Subject:
Design
Software:
Painter
Authors:
Tanya Staples John Derry

sketching basics

- In this chapter, I'm gonna introduce you to the mechanics of sketching. Sketching is an activity where either by observing something in the world or in the case of what I'm going to be showing you in a little while using tracing paper, we use our expressive qualities of our hand, wrist, and arm in concert with a drawing tool to create a unique drawing. And the way we're going to start with that is to go through a few exercises concerning the use of the pencil.

Why the pencil? Well the pencil is kind of the all time champ of sketching. They're readily available. Most people are very familiar with them and they turn out for such a simple tool. They have quite a bit of expression built into them and when you put them in a hand of a human, you get some very interesting results. Now Painter has quite a large category of different pencils, but we're gonna go in and we're gonna pick one that I consider to be basically my favorite, because it seems to me to have the most expressive qualities of all of them.

Pencils are probably one of the oldest drawing mediums going. They've been around forever, basically. And what we're gonna do is take a look at the expressive qualities of the lowly, yet powerful pencil. Before we even start, let's just talk about the image that's on the screen. I selected this image because it has a lot of detail in it, and there's also some areas where you're gonna wanna do some shading, so pencils are important in both for line work, but they are also very useful for tonality.

And so we'll be using this image as I mentioned in the introduction, we're gonna cheat a little bit here because you can use tracing paper. Some people think that tracing paper is the cowards way out, but it's particularly in production. Whatever it takes to get from A to Z in the shortest amount of time and also, sometimes it's just the best way to do things to get a very accurate delineation of a subject, there's nothing wrong with using the functionality of tracing paper either in Painter, in a digital format, or in the real world, as a layer of paper on top of a existing image.

So we're going to be using a tracing paper technique here to go through and illustrate this photograph as a pencil drawing, but before we get started there, what I wanna do is just take a couple of minutes to talk a little bit about the pencil and it's relationship to pressure sensitivity and just why I'm selecting the pencil that I'm selecting. The one I'm using is in the pencils category, oddly enough, and it's also in the variance here as Flattened Pencil.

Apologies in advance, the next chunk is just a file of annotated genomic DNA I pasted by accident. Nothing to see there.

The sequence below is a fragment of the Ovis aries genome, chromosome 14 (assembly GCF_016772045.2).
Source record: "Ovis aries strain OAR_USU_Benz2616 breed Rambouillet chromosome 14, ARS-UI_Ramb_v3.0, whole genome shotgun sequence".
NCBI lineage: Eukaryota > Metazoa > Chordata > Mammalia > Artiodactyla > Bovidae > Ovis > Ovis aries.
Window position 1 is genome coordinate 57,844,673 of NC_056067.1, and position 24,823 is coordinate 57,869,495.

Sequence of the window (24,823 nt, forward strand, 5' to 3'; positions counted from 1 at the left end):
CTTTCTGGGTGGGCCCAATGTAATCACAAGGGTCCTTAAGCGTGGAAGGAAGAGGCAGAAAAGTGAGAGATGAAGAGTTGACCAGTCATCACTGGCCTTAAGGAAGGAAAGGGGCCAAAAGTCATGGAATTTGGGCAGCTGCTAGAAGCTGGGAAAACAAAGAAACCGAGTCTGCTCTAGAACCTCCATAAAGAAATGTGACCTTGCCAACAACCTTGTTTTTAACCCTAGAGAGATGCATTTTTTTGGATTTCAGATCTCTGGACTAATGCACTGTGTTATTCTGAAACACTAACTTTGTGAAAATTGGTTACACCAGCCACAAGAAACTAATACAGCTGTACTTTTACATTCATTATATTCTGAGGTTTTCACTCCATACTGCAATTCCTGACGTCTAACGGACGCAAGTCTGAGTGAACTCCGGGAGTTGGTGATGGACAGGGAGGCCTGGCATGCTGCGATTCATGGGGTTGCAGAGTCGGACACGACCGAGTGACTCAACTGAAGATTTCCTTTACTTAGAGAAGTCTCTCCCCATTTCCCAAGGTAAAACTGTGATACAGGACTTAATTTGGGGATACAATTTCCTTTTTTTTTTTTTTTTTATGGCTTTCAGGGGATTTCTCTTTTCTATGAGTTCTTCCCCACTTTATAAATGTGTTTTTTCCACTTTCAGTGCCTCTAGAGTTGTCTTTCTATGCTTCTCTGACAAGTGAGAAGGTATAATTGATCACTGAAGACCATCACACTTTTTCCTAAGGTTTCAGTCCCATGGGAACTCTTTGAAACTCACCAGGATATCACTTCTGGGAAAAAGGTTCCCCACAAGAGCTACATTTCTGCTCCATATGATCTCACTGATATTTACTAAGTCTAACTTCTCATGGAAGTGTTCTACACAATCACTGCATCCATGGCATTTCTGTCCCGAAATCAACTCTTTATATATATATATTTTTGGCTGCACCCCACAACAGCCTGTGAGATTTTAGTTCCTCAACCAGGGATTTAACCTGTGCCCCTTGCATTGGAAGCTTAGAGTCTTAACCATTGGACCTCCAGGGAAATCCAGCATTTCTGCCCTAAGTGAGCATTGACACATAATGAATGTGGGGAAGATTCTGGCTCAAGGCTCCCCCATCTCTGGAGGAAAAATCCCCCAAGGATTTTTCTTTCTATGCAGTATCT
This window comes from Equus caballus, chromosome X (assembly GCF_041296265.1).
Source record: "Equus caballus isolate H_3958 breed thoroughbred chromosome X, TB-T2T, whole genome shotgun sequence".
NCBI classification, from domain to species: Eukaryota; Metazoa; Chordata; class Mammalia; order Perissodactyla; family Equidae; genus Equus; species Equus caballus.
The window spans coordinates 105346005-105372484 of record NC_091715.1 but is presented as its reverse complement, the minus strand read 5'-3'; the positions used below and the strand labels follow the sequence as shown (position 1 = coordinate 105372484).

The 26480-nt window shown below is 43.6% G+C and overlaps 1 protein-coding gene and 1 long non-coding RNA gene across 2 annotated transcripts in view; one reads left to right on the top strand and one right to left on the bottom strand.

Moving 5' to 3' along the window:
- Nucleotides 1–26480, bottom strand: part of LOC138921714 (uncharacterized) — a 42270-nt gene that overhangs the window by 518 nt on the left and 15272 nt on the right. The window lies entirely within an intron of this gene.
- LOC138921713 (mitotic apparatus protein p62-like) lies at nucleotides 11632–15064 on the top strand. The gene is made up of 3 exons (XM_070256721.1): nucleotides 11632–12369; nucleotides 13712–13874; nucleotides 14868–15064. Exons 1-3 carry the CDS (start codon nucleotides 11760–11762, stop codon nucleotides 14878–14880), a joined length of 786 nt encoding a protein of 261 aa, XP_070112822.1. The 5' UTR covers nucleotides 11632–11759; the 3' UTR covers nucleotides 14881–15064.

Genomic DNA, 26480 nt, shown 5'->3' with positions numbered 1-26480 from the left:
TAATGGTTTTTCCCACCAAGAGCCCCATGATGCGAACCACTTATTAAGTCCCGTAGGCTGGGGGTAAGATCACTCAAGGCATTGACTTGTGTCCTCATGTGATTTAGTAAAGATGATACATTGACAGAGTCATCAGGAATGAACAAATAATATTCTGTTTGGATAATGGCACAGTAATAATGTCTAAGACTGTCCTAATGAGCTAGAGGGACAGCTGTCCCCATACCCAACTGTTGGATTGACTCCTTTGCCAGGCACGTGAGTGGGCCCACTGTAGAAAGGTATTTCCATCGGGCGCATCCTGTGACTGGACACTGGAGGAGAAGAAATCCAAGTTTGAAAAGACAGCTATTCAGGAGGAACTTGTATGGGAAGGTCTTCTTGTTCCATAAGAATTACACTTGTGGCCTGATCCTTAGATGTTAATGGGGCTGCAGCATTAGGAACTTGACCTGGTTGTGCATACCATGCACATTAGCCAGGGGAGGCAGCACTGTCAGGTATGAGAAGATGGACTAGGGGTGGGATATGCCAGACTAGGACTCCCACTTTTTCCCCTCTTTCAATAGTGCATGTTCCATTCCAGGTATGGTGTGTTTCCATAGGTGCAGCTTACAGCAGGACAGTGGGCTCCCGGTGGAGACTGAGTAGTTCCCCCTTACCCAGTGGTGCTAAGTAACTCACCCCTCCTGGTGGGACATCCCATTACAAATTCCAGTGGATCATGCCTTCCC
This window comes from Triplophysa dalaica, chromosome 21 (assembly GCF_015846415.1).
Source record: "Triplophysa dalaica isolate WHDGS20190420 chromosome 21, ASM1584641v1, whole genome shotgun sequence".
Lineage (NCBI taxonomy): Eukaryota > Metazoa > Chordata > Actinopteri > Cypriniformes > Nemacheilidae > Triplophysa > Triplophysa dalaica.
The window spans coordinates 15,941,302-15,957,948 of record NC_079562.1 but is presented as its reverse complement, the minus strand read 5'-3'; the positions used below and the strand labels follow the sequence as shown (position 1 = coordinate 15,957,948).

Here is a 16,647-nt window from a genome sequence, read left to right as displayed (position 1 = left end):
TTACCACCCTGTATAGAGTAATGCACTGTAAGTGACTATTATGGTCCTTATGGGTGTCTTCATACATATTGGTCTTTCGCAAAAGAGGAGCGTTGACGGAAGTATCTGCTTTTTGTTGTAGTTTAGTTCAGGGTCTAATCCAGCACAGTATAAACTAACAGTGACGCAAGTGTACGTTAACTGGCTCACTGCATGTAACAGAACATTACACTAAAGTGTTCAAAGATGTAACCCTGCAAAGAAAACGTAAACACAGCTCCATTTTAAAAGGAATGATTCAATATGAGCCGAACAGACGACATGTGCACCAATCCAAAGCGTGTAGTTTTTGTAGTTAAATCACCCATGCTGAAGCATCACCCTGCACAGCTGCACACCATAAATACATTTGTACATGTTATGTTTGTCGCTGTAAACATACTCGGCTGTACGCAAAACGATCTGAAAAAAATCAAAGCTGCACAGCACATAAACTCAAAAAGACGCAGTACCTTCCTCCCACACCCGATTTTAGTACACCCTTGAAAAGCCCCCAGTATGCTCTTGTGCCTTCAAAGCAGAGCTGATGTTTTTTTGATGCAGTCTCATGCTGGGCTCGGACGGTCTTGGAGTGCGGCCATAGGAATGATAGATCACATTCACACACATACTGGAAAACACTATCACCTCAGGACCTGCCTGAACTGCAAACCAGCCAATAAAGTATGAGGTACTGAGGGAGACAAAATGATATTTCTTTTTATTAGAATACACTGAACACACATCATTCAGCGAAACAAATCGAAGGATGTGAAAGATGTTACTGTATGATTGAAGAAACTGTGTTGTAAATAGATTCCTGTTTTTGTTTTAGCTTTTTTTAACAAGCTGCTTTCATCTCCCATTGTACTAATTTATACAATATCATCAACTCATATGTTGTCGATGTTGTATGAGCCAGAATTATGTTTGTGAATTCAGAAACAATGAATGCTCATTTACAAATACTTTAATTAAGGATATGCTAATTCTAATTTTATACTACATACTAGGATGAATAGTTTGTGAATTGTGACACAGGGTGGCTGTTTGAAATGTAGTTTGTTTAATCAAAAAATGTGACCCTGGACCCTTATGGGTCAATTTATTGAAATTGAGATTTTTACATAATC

Now why would it be called Flattened Pencil? No, it's not because it was run over by a truck. Basically, what I'm describing when I use the term Flattened Pencil is a pencil whose edge can be tilted down to the paper to get all the wider swath of lead on the paper. Let's just take a look at this a little bit. So I'm gonna go to my brushes tool and you'll see right away there's kind of a funny elliptical shape there. That's because this pencil is not a circular pencil in the way that it works.

It's actually kind of an ellipsoid shape. You may choose to keep this on. I'm gonna show you one thing that you can do is you can go into Preferences and under General you'll see here there is a command called Enable Brush Ghosting. Now most of the time I would recommend that you keep that on, but I'm gonna shut it off for this just because that little ellipsoid shape kind of gets in my way sometimes, so I'm gonna shut that off and while we're here, let's talk a little bit about the cursor that actually shows up on screen.

Some people love this little brush cursor. some people hate it, and so in Painter 9 now, you don't have to be stuck with just the brush cursor. They actually give you a selection of cursors you can work with. One of the ones was in Painter before we instituted the brush cursor was this triangle, so I'm gonna go with that and I'm also gonna do something that I use to like to do is put it into a red color, just so I can see it. Again this is all personal preference.